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PH Artichoke, Copper, 23.6"
PH Artichoke, Copper, 23.6"PH Artichoke, Copper, 23.6"PH Artichoke, Copper, 23.6"PH Artichoke, Copper, 23.6"
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Louis Poulsen PH Artichoke, Copper, 23.6"
Designed by Poul Henningsen
Item #: LP10000130-395
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  • Designer: Poul Henningsen
  • Item #: LP10000130-395
  • Dimensions: D: 23.6", H: 22.8"
  • Material:
      97W LED/2700K or 3000K
    • VOLTAGE: 120-277V
    • LEAVES: Die Cut Copper
    • TOP SHADE: White Spun Steel
    • FRAME: High Luster Chrome Plated, Cast Steel
    • SUSPENSION: High Luster Chrome Plated, Spun Steel
      Suspension Type: 3x Stainless Steel Aircraft Cables
      Suspension Length: 12'
      Canopy: White
      Cord Type: 3-conductor, 18 AWG White PVC Power Cord
      Cord Length: 12'
  • Care: Surface Wash Only
  • Country: Denmark
  • PH Artichoke was designed in 1958 by Poul Henningsen for the Langelinie Pavillonen restaurant in Copenhagen, where it still hangs today. PH Artichoke has a world-famous unique sculptural aesthetic, and is viewed internationally as an iconic design. The fixture displays 72 leaves, positioned to provide totally glare-free light from any angle. To ensure a high level of quality, much of the production process is still carried out by hand.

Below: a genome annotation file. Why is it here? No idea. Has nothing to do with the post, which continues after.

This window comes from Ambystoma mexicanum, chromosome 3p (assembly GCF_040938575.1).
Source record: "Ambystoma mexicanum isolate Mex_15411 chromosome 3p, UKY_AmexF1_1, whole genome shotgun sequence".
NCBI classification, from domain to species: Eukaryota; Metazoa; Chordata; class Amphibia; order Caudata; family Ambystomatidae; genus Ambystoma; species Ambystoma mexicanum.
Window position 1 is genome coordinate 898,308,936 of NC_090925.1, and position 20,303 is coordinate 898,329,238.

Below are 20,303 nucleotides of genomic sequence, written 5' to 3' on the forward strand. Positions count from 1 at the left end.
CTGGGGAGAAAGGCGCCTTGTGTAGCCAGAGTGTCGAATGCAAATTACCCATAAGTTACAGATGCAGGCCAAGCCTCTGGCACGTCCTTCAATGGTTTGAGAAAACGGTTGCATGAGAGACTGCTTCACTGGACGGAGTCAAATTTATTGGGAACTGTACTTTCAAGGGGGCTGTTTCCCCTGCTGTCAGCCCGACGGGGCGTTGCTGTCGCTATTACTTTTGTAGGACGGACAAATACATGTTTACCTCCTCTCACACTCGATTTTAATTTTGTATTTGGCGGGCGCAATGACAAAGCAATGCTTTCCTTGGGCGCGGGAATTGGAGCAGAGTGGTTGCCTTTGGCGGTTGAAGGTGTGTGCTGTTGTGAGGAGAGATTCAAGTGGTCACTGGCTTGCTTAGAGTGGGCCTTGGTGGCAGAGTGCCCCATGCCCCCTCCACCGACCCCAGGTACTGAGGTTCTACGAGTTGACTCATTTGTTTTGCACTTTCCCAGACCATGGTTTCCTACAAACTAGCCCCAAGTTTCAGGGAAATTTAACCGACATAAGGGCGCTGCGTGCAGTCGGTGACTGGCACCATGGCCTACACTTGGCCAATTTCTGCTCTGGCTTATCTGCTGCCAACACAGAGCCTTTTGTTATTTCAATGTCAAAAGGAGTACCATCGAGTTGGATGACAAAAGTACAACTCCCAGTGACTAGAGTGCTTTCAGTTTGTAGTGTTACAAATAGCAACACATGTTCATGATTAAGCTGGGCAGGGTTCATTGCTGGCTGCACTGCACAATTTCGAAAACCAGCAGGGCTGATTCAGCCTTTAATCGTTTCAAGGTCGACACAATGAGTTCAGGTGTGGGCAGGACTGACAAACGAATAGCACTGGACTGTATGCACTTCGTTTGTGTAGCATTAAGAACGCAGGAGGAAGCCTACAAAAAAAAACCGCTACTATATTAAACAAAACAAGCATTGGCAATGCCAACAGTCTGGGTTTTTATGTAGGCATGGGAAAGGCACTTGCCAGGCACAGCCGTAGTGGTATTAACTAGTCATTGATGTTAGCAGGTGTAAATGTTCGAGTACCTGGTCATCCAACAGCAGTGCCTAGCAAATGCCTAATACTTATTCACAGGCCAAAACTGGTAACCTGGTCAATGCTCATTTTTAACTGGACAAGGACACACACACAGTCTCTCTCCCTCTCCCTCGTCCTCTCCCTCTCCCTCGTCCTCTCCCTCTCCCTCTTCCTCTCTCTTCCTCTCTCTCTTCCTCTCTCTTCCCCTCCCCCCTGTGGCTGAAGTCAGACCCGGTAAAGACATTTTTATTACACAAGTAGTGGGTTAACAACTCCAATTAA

Poul HenningsenPoul Henningsen (PH) was born in Copenhagen by the famous Danish actress Agnes Henningsen. He never graduated as an architect, but studied at The Technical School at Frederiksberg in Denmark from 1911-14, and then at Technical College in Copenhagen from 1914-17.

    He started practicing traditional functionalistic architecture, but over the years his professional interests changed to focus mainly on lighting which is what he is most famous for. He also expanded his field of occupation into areas of writing, becoming a journalist and an author. For a short period at the beginning of WWII, he was the head architect of the Tivoli Gardens project in Copenhagen. But like many other creative people, he was forced to flee Denmark during the German occupation but soon became a vital part of the Danish colony of artists living in Sweden.

    His lifelong collaboration with Louis Poulsen began in 1925 and lasted until his death in 1967. To this day, Louis Poulsen still benefits from his genius. Poul Henningsen was also the first editor of the company magazine "NYT". The CEO of Louis Poulsen at the time, Sophus Kaastrup-Olsen, gave the magazine to PH as a gift after he had been terminated from another Danish newspaper - his opinions were too radical.

    Poul Henningsen's pioneering work concerning the relationship between light structures, shadows, glare and color reproduction, compared to man's need for light, remains the foundation of the lighting theories still practiced by Louis Poulsen.

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